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Ellie Goulding is shockingly soft-spoken for a woman who has spent the past six years of her career skyrocketing to the top of charts around the world. Since releasing her debut album, "Lights," in 2010, the English singer, songwriter and multi-instrumentalist has sold more than 6 million albums and 20 million singles worldwide — in addition to performing for the likes of the Duke and Duchess of Cambridge and President Obama.

Goulding has achieved superstardom in the UK and is using that momentum to take the U.S. by storm. Her electronic pop music is impossible to ignore and even harder to not like. She writes her own songs, plays instruments and owns the stage at every performance. She captivates audiences around the world, but it is her soprano voice — admittedly developed with no classical training — that keeps critics buzzing. Goulding herself is unafraid to own the power that is her vocal capability.

"I've never known a voice that is so in control and out of control simultaneously. I feel like it's constantly evolving into something potentially uncontrollable one day," she said in a telephone interview.

In November 2015, Goulding released her third studio album, "Delirium." She described it as a representation of where she is in her life — happy and determined. In April, she kicked off a three-month North American tour to celebrate the album's release. She stops at the Maverik Center in West Valley City on Wednesday.

Goulding took a few moments from her massive tour to talk to The Tribune about what it feels like to be in a state of "Delirium," her goals beyond music and yes, that voice.

From "Halcyon" to "Delirium"

I always wanted to make an album the way that I made "Delirium." I went to L.A. for weeks and then came back and went again. It seemed like the way I wanted to do things for a while. It was quite clean and stress-free. I think that shaped the sound a little bit more because I could really just let the music do a little bit more than my voice. "Halcyon" [Goulding's sophomore album] was a really emotional time — it was quite dark and more experimental. I wrote it at a time when I was very depressed so it's an interesting one. "Delirium" is so happy and vibrant and I put that to even small things like being in the sun. I've never really done that with an album before. I guess an album is weather-dependent as well. I wrote "Halcyon" in the cold, windy, rainy valley. I really think that affects your mood. There is something positive about being in L.A. and about being with people you completely admire and look up to and respect. Naturally, making music is always shaped by my situation. I write music in the moment. I am very time-sensitive [in] what I write.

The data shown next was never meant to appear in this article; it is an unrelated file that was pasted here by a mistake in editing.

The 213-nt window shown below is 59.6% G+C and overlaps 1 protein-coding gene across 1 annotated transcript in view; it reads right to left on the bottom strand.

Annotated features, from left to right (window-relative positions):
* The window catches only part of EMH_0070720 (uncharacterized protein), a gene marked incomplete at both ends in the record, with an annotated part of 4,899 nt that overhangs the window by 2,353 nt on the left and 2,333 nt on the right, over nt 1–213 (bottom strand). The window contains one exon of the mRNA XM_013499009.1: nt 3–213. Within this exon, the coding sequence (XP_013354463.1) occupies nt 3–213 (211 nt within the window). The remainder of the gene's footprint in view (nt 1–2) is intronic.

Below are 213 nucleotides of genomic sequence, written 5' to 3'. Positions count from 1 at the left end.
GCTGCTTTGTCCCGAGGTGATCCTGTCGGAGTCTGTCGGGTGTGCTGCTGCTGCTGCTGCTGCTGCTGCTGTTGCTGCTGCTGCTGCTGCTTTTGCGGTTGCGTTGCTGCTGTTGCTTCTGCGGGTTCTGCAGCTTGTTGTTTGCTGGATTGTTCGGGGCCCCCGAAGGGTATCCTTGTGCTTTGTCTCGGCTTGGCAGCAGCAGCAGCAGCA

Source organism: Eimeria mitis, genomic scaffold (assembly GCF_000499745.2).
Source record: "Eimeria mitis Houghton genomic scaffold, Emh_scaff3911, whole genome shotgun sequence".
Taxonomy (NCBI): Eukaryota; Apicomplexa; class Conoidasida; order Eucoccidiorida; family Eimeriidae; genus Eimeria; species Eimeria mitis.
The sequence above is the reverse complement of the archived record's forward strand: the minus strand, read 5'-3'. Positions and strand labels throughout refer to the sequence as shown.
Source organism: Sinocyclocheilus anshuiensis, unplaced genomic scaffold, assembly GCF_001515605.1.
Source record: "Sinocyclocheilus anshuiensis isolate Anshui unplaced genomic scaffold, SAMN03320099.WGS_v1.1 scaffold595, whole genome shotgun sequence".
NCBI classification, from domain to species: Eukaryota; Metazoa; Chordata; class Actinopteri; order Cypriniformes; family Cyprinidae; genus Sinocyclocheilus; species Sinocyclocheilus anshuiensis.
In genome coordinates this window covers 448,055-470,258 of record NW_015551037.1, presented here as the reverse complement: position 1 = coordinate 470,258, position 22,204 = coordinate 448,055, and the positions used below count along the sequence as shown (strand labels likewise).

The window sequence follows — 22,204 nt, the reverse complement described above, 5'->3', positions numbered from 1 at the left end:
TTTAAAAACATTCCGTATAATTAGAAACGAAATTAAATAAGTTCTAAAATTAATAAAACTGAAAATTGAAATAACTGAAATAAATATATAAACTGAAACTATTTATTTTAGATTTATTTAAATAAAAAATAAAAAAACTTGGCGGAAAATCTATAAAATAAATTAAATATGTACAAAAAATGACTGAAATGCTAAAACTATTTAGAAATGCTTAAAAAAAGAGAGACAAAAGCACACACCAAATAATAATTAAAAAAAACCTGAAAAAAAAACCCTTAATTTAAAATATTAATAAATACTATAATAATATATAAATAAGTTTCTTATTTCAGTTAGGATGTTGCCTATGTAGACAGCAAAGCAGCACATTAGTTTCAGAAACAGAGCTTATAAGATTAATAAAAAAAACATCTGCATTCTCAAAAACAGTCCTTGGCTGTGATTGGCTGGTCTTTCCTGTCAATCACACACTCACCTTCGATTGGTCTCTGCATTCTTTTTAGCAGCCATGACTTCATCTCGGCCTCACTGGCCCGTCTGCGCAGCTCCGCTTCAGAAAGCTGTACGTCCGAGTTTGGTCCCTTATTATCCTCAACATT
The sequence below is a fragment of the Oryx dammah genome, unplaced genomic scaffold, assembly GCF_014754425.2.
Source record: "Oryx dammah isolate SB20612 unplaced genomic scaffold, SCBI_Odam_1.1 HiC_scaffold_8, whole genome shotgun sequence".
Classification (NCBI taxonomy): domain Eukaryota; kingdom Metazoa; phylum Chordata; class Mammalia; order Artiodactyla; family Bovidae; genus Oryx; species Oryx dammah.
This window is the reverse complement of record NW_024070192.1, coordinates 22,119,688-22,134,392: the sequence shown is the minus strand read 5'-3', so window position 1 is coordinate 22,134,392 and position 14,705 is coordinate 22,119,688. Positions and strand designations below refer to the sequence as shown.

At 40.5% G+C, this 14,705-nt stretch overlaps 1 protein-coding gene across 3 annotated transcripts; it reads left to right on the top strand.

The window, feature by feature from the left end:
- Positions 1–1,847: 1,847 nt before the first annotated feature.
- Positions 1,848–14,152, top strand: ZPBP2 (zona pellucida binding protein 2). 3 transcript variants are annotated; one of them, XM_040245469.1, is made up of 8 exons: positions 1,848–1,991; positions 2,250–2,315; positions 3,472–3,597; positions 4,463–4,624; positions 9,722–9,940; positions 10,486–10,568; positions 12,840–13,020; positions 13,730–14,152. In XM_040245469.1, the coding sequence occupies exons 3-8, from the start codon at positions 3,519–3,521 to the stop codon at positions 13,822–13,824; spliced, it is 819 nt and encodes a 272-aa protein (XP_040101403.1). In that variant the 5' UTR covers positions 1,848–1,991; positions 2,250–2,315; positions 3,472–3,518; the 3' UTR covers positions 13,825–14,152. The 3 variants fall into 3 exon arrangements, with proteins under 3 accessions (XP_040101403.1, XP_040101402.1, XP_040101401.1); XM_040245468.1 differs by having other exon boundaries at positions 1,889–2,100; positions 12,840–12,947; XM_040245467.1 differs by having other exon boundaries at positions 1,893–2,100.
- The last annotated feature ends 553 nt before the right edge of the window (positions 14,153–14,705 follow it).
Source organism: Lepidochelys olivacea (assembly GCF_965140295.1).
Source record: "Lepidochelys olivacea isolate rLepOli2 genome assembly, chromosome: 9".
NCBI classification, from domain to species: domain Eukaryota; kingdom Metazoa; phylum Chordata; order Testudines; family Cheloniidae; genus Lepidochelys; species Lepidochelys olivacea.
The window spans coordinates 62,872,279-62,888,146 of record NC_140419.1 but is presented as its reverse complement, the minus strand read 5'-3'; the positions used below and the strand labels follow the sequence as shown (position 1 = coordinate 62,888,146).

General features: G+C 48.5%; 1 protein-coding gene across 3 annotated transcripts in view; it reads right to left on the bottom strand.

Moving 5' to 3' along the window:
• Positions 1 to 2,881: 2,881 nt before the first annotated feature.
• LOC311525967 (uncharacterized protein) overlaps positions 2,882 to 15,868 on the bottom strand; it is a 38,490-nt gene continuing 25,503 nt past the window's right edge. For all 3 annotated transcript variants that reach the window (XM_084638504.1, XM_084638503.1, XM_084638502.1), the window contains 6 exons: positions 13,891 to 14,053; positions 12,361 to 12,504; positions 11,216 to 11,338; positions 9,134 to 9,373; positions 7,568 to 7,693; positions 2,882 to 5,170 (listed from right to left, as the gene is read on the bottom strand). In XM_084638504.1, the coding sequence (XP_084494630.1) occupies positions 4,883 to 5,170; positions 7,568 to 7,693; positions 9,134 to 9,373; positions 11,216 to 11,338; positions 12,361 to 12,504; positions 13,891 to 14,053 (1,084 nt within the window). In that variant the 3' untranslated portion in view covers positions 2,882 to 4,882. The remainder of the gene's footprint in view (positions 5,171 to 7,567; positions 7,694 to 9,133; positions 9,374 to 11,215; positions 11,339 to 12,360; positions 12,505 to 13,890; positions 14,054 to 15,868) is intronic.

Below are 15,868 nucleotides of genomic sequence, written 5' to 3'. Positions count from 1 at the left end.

Beyond music

Next year I would like to focus on something completely different. I am a patron to a women's homeless shelter [Marylebone's Women's Project] where women get to come to a place where they can escape from various difficult situations. Last time I was there, there was definitely a big influx of refugees, which is understandable. I have not truly fulfilled my role with that yet, so I will spend time with women who appreciate the talking and the company. It's an amazing place for women to get themselves back on their feet. Also, I need to visit places in the world not for my work, which is the basis of all of my travel for the past six, seven years. But on a different mission: I sort of have this dream of helping to save the planet. Don't we all? But I would like to try.

Keeping things interesting

Everything is interesting for me because of the nature of voice and myself as a person — it always keeps things interesting. If I was to look at my voice from an outside ear — when you listen back through all the records, because that is the only way I can really look at it from a different perspective —sometimes I hit a point when I sing where I have gotten to another level of where did that voice even come from? How did I make that sound? Then other times it's so predictable. It has the capability to be opposite of itself. Even on this last album, I did things with my voice I never even knew, which sounds far-fetched. But, I sang on this record like never before.

On tour

This tour has been really fun. I've been surprised by how smoothly it's gone. I've never done an arena tour before. That part of it has been really exciting and different. [The live experience] is pretty special. One review recently said I almost have a supernatural type of energy because I don't stop moving. I've kind of mastered the art of singing and moving at the same time. We've crafted the show to make sure that it works for my electronic music and for my acoustic music because I have done quite a lot of both. It's high-energy and fun. At times it can be quite emotional. It is a bit of a rollercoaster, I suppose. People are pretty often shocked when they get to know me as a person and then see the show after. It's quite amazing to invite people to a show who have known me for a long time and then they see a whole other side of me when they see the show. —

Ellie Goulding

With Broods.

When • Wednesday, April 13, 7 p.m.

Where • Maverik Center, 3200 S. Decker Lake Drive, West Valley City

Tickets • $29.50-$59.50; Smith's Tix